Staying Safe in the Sun

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Sun Safety

Keeping Safe and Healthy in the Sun

As the weather heats up and we come out of our winter blahs into the beautiful sunshine, we need to keep a few things in mind to stay safe and healthy in the sun.  You see all the ads for sunscreen, reminding you how you need to slather it on to keep your skin from being burnt.  There’s more to worry about than a basic sunburn though.  Check out our guide below to keep yourself safe this summer.

Sunburn or Sun Poisoning?

We’ve all had a little bit of a sunburn.  Your skin aches, you feel dry, and in a day or two you are back up to par.  There’s not much to it.  Your skin takes a little damage but that’s about it.  A sunburn is pretty basic and easy to manage.  A bit more water and lotion on your burn and you have the basics covered.  But when does a sunburn become sun poisoning?  Sun poisoning brings painful blisters, swelling and fever, as well as nausea, headache, and dehydration.  You can tell you have sun poisoning because your skin is a dark red, almost purple, color, and you feel a bit off.  When you realize you have had too much sun, it’s often too late.  Get out of the sun and into a shaded, cool room.  A cool, but not cold, shower will help reduce the body temperature.  Take some ibuprofen or acetaminophen for the pain, and drink lots of water.  For the most part, you should be able to take care of sun poisoning on your own.  However, there are times when you should go to the doctor.  If you have swelling, especially on your face, or you have a large area that is burned and/or blistered, seek medical attention immediately.  Mental confusion, severe dehydration, fever and chills are also signs that it’s time to get help.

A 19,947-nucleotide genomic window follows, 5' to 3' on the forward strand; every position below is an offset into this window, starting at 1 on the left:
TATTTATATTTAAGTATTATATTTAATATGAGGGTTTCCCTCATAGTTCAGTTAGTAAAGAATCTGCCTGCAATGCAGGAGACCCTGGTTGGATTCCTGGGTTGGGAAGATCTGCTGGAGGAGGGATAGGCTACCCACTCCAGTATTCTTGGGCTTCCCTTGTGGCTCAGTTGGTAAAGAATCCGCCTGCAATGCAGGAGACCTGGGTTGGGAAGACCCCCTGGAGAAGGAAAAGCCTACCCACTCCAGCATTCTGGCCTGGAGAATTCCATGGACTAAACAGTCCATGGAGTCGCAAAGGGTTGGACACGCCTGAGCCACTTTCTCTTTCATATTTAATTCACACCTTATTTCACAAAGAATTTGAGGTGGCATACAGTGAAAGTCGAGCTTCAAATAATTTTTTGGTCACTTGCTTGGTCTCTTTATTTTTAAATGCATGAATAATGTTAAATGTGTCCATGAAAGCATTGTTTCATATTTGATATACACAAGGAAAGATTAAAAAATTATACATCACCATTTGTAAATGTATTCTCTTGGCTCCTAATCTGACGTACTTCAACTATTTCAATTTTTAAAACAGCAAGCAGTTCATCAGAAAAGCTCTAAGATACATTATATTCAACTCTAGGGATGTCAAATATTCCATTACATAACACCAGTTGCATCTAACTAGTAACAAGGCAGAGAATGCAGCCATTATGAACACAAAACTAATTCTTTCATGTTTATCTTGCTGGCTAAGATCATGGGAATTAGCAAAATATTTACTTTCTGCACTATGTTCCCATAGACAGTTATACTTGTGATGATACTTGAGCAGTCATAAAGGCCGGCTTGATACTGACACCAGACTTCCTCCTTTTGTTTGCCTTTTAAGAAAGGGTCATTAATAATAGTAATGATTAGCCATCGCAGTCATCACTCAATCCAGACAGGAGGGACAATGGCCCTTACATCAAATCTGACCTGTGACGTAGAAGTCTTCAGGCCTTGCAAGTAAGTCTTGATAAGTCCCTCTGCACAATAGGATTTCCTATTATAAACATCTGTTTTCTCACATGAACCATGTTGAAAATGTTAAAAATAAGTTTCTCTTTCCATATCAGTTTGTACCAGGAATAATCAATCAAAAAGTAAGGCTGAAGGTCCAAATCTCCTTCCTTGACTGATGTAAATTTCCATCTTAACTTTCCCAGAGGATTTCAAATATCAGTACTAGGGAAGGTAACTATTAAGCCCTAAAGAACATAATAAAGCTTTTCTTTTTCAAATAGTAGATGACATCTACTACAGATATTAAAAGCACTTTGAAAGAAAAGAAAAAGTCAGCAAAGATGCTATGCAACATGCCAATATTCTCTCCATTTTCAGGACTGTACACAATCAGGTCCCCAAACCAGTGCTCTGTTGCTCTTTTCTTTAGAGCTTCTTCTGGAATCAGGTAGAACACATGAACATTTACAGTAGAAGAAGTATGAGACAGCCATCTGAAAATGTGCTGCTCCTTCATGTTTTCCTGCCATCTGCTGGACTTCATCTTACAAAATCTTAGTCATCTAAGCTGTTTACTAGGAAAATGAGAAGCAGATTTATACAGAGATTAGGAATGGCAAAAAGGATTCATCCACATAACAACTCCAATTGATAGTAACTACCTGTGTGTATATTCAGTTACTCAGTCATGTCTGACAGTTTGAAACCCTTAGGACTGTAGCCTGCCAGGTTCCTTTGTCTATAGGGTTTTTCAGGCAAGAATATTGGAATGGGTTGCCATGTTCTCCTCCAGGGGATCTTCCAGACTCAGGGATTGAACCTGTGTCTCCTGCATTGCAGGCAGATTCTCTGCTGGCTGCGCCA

sunburn blisters

What’s Sun Stroke?

Sun stroke is the most dangerous of the sun and heat related illnesses.  With a sun stroke the body’s temperature goes above 104°F, not from a fever but from being in the heat.  Sweating stops, so the body is not cooling itself off, and the skin becomes dry.  Other symptoms of sunstroke are a fast, weak heartbeat, muscle cramps, hyperventilating, and loss of coordination.  Treatment for sun stroke is imperative.   Get the person to a cool place and start them drinking water.  A cool shower can help bring down the body’s internal temperature.  Seek medical attention immediately if you suspect sun stroke.

Staying Safe

With all the activities you can have over the summer, the hardest can be staying safe.  Use high quality sunblock, applying often, to save your skin from burns.  Keep hydrated with water, not soda.  Water with some lemon in it and even a pinch of salt will keep you hydrated better than other premixed sports drinks.  And when you feel like you are getting too hot, get out of the heat and into somewhere cool.  Have a great summer!


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